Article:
Search Results for "wilson"

Jun 27 2011

Robert Wilson’s Brecht: color me skeptical

Published by under Uncategorized

It’s an impressive trailer, for sure.

But I have seen a fair amount of Robert Wilson’s work: Black Rider, Time Machine, Alice in Bed, Dr Faustus Lights the Lights and Hamlet, are the ones I can recall off the top of my head. I have watched Wilson conduct rehearsals for Alice in Bed and for a production of Madame Butterfly at the Paris Opera. They are always visually impressive, although you are left with a distinct sense that he does have a formula that he applies: a cyc lit up with a carefully chosen, very saturated color, and some geometric, minimal set pieces. Add slow motion and actors’ bodies making baroque shapes, and you got the quintessence of Wilsonism.

I don’t see him delivering on the earthy humor, sensuality and vitality that runs through Brecht’s writing. Maybe the Berliner Ensemble will be bringing that to the table, maybe not. But I sort of think that even if they did bring it to the table, he might quash it. I imagine this production will make it’s way to LA one day, and perhaps I’ll be proven wrong.

A Brecht character says in one play: “I love people who have miscalculated.” Wilson calculates all too well, methinks.

Perhaps you’ll be getting a taste of what my Brecht is like as well, at some point not too far in the future. Stay tuned.

Comments Off on Robert Wilson’s Brecht: color me skeptical

Apr 17 2014

Duchess Revivals

Published by under Uncategorized

BOSOLA. What would I do, were this to do again? (4.2.26)

The Duchess of Malfi was an instant hit with London audiences. The King’s Men (Shakespeare’s theatre company) debuted the play at their indoor theatre, the Blackfriars. The play quickly became part of their stock, frequently revived both at Blackfriars and at the Globe. The Civil War saw the general closing of the theatres, but the play was revived with the Restoration of Charles II. The play still resonated with the theatre-loving Cavaliers that made up Charles’s court, and it proved popular in the 1660s and 70s. By the late seventeenth century, companies had started liberally to adapt the play to align better with “modern” sensibilities. The eighteenth century never saw the play professionally revived with its original script, and even its literary offspring, adaptations such as The Fatal Secret, suffered decreasing popularity.

Samuel Phelps at Sadler’s Wells brought the play back in the mid-nineteenth century, its enormous success demonstrating that the piece could still be commercially viable. The production participated in an ongoing trend for “authentic” revivals of Shakespeare and his peers, but the scripts were still heavily altered. In 1892, William Poehl and the Independent Theatre Society delivered a production that adhered much more closely to the original script, but even this was bowdlerized, many of the play’s most shocking moments taking place offstage. The Duchess was seen as simply too much for the modern stage. The full text only found its niche in the ‘Little Theatre’ movement, the early twentieth-century development of an art theatre separate from the commercial West End. These amateur and semi-professional productions opened to mixed reviews; even as critics celebrated Webster’s poetry for its continued relevance, they saw the play’s staging conventions as grotesque and rooted in an irretrievable historical moment.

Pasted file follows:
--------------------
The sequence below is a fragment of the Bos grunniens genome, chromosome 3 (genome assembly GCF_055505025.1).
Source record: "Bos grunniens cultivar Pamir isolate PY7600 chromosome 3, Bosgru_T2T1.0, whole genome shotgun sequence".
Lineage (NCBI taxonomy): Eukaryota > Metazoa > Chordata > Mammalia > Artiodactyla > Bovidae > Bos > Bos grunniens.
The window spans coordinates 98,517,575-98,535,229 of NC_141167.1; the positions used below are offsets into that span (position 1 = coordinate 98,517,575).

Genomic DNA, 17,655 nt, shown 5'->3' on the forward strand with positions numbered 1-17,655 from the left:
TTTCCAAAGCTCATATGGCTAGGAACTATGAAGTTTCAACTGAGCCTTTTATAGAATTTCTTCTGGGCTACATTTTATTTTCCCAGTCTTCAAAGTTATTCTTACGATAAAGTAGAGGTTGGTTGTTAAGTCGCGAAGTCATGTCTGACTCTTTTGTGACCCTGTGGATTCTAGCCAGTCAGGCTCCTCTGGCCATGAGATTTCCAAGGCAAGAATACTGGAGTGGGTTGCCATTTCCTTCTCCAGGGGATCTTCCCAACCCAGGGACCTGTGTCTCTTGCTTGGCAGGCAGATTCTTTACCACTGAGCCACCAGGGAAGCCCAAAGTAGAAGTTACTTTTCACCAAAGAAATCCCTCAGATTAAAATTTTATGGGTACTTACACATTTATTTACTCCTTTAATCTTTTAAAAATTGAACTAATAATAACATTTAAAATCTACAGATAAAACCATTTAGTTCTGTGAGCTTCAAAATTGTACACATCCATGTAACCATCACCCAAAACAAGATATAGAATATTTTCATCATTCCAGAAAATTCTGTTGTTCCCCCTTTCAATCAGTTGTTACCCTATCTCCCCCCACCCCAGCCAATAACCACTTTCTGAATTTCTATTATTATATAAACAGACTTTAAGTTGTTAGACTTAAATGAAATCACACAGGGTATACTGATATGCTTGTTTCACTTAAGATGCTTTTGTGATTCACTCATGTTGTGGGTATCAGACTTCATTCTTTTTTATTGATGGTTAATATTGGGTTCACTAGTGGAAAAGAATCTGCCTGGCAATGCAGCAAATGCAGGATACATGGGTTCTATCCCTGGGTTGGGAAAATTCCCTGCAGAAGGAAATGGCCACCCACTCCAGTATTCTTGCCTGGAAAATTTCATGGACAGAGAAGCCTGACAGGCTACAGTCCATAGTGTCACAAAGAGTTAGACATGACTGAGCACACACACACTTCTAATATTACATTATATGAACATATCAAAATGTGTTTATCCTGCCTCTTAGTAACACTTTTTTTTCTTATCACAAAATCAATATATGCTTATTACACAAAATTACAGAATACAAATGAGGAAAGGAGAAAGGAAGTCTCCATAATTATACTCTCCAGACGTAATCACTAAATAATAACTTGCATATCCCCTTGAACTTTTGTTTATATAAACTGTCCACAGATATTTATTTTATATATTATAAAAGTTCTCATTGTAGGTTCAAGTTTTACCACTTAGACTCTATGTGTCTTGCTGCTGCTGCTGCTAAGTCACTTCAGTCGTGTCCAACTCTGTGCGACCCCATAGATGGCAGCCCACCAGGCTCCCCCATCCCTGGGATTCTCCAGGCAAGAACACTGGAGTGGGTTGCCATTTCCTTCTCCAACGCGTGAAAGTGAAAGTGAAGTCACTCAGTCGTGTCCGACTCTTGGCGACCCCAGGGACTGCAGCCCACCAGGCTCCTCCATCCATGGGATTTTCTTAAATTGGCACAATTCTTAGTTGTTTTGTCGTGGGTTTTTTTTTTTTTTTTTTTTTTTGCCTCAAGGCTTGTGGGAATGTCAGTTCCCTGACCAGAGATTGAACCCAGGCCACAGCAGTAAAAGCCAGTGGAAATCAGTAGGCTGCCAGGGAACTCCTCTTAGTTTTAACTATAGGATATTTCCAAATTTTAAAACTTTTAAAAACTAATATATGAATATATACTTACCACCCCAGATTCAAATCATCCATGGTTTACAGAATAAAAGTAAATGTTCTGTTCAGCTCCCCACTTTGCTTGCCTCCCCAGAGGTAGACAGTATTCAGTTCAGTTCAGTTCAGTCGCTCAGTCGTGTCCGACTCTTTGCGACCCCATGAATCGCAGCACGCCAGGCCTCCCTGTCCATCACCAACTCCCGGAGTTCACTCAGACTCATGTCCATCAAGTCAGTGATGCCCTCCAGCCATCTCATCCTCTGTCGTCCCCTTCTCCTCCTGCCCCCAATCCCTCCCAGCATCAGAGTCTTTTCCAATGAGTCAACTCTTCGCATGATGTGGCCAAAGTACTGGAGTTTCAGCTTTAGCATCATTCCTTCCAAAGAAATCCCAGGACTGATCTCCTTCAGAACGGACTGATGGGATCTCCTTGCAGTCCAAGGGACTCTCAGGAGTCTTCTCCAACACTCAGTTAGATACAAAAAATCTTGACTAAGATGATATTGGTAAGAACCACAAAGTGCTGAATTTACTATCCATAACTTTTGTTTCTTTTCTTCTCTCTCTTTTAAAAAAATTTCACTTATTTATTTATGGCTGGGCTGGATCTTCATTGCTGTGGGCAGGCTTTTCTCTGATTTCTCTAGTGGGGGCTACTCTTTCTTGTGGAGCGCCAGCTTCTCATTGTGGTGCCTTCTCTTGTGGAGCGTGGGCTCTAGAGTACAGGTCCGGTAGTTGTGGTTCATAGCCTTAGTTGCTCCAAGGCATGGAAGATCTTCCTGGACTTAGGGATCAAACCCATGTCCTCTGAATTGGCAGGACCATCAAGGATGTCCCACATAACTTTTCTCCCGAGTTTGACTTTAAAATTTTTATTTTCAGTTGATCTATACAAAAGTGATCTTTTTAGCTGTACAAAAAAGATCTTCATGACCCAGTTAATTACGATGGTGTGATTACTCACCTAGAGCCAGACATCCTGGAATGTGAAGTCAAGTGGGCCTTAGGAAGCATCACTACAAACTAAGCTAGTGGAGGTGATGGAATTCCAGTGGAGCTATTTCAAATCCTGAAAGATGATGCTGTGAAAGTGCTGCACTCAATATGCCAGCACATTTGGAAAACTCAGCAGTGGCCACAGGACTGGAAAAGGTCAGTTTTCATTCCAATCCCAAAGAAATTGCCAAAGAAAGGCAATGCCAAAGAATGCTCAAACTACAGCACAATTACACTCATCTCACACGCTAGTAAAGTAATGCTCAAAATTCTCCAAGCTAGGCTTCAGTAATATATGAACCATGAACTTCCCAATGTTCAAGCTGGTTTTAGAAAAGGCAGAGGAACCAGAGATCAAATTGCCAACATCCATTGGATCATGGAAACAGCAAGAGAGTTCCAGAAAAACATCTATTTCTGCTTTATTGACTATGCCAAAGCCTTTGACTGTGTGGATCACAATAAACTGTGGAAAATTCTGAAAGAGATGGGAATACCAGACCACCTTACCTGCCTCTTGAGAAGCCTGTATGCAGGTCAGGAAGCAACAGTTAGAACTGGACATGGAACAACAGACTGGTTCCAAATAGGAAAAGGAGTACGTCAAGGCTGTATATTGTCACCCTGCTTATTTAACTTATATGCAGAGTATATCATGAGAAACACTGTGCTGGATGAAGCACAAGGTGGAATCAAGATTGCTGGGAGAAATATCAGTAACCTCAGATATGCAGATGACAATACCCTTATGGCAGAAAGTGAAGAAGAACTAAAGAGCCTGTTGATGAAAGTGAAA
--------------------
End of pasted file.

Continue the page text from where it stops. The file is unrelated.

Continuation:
The landmark production of the twentieth century came when George Rylands directed Peggy Ashcroft and John Gielgud at the Haymarket Theatre in 1945. As Edmund Wilson suggests in his “Notes on London at the End of the War,” much of the play’s success arose from a sense that it spoke feelingly to a community reeling from its confrontation with man’s inhumanity:

“And they somehow get the emotion of wartime into…The Duchess: the speeding up of crime and horror, the cumulative obsession with grievance and revenge…One sees… in The Duchess of Malfi, the scene where her doom is announced to the Duchess amidst the driveling of the liberated madmen, at the moment of the exposé of the German Concentration camps.”

Since 1945, the play has been a staple “classic,” continually revived in both amateur and professional productions.

Peggy Ashcroft as the Duchess (1940s)

— Megan Smith, dramaturg

Comments Off on Duchess Revivals

Nov 30 2011

who could have predicted?

Published by under Uncategorized

Oh, that’s right. I did.

Me, last June, discussing a trailer for Robert Wilson’s production of The Threepenny Opera at the Berliner Ensemble, coming to the Brooklyn Academy of Music:

I don’t see [Robert Wilson] delivering on the earthy humor, sensuality and vitality that runs through Brecht’s writing. Maybe the Berliner Ensemble will be bringing that to the table, maybe not. But I sort of think that even if they did bring it to the table, he might quash it.

Ben Brantley in the New York Times, yesterday, in a review of said production:

This allows for some grimly gorgeous scenic moments, but not for the nose-thumbing vitality that was said to have energized Berlin audiences of the late 1920s. And be warned: There are longueurs, especially in the seemingly interminable, two-hour first act

When I’m right, I’m right.

Comments Off on who could have predicted?